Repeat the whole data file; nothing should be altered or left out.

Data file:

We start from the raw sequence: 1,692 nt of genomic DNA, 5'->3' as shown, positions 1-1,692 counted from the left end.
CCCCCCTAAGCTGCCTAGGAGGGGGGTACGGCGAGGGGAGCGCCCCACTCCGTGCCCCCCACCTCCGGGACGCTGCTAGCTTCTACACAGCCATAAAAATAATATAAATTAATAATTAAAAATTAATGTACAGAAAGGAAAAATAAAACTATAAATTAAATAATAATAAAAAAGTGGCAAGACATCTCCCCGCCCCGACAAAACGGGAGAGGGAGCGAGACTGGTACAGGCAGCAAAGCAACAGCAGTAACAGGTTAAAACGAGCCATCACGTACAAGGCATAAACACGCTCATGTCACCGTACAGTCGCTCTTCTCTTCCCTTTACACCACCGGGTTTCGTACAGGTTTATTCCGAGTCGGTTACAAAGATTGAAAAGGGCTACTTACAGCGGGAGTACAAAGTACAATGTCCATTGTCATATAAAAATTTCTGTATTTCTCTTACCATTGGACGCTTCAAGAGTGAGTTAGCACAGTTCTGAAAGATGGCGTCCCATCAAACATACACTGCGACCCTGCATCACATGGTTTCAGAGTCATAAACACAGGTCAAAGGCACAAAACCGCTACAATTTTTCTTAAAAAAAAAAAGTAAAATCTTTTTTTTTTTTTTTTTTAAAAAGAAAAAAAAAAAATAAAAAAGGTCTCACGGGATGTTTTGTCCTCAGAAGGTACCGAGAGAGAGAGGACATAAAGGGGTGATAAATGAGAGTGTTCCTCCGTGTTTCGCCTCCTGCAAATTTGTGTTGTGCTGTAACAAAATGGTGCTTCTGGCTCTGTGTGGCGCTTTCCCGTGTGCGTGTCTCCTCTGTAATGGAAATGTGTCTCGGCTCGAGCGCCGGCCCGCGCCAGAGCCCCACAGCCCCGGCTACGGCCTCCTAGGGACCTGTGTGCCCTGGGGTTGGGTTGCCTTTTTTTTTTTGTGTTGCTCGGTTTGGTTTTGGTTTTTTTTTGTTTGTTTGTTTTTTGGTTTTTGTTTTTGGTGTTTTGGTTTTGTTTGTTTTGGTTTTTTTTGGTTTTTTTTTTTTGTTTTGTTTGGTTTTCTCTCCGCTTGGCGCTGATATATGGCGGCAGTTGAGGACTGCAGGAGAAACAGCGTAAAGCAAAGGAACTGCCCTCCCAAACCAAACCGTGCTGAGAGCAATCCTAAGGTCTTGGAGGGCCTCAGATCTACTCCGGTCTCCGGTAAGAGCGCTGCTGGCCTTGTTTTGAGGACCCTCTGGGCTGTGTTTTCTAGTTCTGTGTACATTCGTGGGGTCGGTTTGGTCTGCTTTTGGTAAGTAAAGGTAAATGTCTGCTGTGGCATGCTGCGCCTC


We start from the raw sequence: 1,692 nt of genomic DNA, 5'->3' as shown, positions 1-1,692 counted from the left end.
CCCCCCTAAGCTGCCTAGGAGGGGGGTACGGCGAGGGGAGCGCCCCACTCCGTGCCCCCCACCTCCGGGACGCTGCTAGCTTCTACACAGCCATAAAAATAATATAAATTAATAATTAAAAATTAATGTACAGAAAGGAAAAATAAAACTATAAATTAAATAATAATAAAAAAGTGGCAAGACATCTCCCCGCCCCGACAAAACGGGAGAGGGAGCGAGACTGGTACAGGCAGCAAAGCAACAGCAGTAACAGGTTAAAACGAGCCATCACGTACAAGGCATAAACACGCTCATGTCACCGTACAGTCGCTCTTCTCTTCCCTTTACACCACCGGGTTTCGTACAGGTTTATTCCGAGTCGGTTACAAAGATTGAAAAGGGCTACTTACAGCGGGAGTACAAAGTACAATGTCCATTGTCATATAAAAATTTCTGTATTTCTCTTACCATTGGACGCTTCAAGAGTGAGTTAGCACAGTTCTGAAAGATGGCGTCCCATCAAACATACACTGCGACCCTGCATCACATGGTTTCAGAGTCATAAACACAGGTCAAAGGCACAAAACCGCTACAATTTTTCTTAAAAAAAAAAAGTAAAATCTTTTTTTTTTTTTTTTTTAAAAAGAAAAAAAAAAAATAAAAAAGGTCTCACGGGATGTTTTGTCCTCAGAAGGTACCGAGAGAGAGAGGACATAAAGGGGTGATAAATGAGAGTGTTCCTCCGTGTTTCGCCTCCTGCAAATTTGTGTTGTGCTGTAACAAAATGGTGCTTCTGGCTCTGTGTGGCGCTTTCCCGTGTGCGTGTCTCCTCTGTAATGGAAATGTGTCTCGGCTCGAGCGCCGGCCCGCGCCAGAGCCCCACAGCCCCGGCTACGGCCTCCTAGGGACCTGTGTGCCCTGGGGTTGGGTTGCCTTTTTTTTTTTGTGTTGCTCGGTTTGGTTTTGGTTTTTTTTTGTTTGTTTGTTTTTTGGTTTTTGTTTTTGGTGTTTTGGTTTTGTTTGTTTTGGTTTTTTTTGGTTTTTTTTTTTTGTTTTGTTTGGTTTTCTCTCCGCTTGGCGCTGATATATGGCGGCAGTTGAGGACTGCAGGAGAAACAGCGTAAAGCAAAGGAACTGCCCTCCCAAACCAAACCGTGCTGAGAGCAATCCTAAGGTCTTGGAGGGCCTCAGATCTACTCCGGTCTCCGGTAAGAGCGCTGCTGGCCTTGTTTTGAGGACCCTCTGGGCTGTGTTTTCTAGTTCTGTGTACATTCGTGGGGTCGGTTTGGTCTGCTTTTGGTAAGTAAAGGTAAATGTCTGCTGTGGCATGCTGCGCCTC